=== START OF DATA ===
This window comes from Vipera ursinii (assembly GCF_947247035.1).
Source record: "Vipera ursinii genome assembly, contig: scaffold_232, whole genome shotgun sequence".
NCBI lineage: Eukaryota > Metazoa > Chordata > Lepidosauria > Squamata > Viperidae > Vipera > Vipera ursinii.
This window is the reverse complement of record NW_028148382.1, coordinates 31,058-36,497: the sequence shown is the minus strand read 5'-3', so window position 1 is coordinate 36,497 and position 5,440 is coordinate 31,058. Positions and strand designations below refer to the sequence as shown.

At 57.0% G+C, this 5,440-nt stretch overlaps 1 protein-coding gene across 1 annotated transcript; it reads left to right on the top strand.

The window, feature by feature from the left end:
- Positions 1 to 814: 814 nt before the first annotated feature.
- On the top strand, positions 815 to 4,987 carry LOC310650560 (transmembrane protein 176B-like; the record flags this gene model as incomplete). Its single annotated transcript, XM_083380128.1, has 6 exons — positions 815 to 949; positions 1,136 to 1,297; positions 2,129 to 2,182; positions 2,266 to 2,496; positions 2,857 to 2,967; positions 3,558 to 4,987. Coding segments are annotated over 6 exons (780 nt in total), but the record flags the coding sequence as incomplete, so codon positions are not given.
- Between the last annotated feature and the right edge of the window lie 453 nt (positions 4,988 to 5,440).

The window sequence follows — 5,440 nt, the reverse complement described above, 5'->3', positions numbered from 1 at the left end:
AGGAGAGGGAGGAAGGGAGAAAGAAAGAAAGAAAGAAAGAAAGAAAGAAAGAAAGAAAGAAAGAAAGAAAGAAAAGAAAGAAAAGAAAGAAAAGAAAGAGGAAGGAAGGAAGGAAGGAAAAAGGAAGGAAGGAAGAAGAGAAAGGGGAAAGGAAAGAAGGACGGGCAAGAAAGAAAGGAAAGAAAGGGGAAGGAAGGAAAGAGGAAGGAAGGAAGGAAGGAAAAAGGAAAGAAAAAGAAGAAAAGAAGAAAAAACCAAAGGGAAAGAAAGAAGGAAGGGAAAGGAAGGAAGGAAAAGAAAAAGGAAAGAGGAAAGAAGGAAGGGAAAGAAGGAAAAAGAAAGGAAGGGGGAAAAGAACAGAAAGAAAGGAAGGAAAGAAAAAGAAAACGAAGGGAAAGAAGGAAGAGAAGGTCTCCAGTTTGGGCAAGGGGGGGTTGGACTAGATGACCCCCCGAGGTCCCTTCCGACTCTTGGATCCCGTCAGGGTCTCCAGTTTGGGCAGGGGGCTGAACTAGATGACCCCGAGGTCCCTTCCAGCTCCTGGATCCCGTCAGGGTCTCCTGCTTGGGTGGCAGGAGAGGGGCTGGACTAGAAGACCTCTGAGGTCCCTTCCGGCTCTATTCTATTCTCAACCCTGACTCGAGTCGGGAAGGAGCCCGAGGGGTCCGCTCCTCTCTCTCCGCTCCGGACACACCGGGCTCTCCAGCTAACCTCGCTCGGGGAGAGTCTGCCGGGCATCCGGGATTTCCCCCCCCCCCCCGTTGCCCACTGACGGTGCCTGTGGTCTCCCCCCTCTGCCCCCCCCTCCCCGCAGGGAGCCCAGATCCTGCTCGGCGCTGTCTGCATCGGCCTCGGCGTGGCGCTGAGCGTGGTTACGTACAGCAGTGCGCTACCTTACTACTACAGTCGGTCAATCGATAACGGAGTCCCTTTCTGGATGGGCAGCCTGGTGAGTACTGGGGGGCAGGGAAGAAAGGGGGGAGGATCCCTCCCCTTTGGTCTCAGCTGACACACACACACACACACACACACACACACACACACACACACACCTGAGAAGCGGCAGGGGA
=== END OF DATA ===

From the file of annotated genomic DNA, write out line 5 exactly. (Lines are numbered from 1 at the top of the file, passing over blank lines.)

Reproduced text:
At 57.0% G+C, this 5,440-nt stretch overlaps 1 protein-coding gene across 1 annotated transcript; it reads left to right on the top strand.